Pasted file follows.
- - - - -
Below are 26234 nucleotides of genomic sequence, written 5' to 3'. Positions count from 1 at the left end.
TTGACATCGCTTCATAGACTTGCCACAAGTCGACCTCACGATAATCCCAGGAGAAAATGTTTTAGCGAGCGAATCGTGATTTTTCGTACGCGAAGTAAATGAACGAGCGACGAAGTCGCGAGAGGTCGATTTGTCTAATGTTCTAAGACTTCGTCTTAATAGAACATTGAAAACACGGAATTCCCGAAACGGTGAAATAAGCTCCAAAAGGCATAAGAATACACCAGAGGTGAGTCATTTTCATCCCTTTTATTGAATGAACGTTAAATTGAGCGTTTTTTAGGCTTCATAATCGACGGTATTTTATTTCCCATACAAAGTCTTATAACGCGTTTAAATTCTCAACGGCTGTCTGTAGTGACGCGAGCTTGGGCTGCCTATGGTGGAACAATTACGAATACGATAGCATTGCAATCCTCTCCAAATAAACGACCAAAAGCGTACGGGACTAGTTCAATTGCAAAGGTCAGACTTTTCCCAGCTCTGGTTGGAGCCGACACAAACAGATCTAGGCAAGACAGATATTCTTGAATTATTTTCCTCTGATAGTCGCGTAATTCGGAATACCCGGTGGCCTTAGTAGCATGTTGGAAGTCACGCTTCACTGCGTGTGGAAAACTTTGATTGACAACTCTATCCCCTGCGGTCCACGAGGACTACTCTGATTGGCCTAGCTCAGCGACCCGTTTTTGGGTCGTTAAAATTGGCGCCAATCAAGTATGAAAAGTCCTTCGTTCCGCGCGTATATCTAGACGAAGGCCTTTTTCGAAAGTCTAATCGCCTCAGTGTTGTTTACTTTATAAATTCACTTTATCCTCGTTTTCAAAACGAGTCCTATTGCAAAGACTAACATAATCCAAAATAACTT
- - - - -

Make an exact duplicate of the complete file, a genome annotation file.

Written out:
Below are 26234 nucleotides of genomic sequence, written 5' to 3'. Positions count from 1 at the left end.
TTGACATCGCTTCATAGACTTGCCACAAGTCGACCTCACGATAATCCCAGGAGAAAATGTTTTAGCGAGCGAATCGTGATTTTTCGTACGCGAAGTAAATGAACGAGCGACGAAGTCGCGAGAGGTCGATTTGTCTAATGTTCTAAGACTTCGTCTTAATAGAACATTGAAAACACGGAATTCCCGAAACGGTGAAATAAGCTCCAAAAGGCATAAGAATACACCAGAGGTGAGTCATTTTCATCCCTTTTATTGAATGAACGTTAAATTGAGCGTTTTTTAGGCTTCATAATCGACGGTATTTTATTTCCCATACAAAGTCTTATAACGCGTTTAAATTCTCAACGGCTGTCTGTAGTGACGCGAGCTTGGGCTGCCTATGGTGGAACAATTACGAATACGATAGCATTGCAATCCTCTCCAAATAAACGACCAAAAGCGTACGGGACTAGTTCAATTGCAAAGGTCAGACTTTTCCCAGCTCTGGTTGGAGCCGACACAAACAGATCTAGGCAAGACAGATATTCTTGAATTATTTTCCTCTGATAGTCGCGTAATTCGGAATACCCGGTGGCCTTAGTAGCATGTTGGAAGTCACGCTTCACTGCGTGTGGAAAACTTTGATTGACAACTCTATCCCCTGCGGTCCACGAGGACTACTCTGATTGGCCTAGCTCAGCGACCCGTTTTTGGGTCGTTAAAATTGGCGCCAATCAAGTATGAAAAGTCCTTCGTTCCGCGCGTATATCTAGACGAAGGCCTTTTTCGAAAGTCTAATCGCCTCAGTGTTGTTTACTTTATAAATTCACTTTATCCTCGTTTTCAAAACGAGTCCTATTGCAAAGACTAACATAATCCAAAATAACTT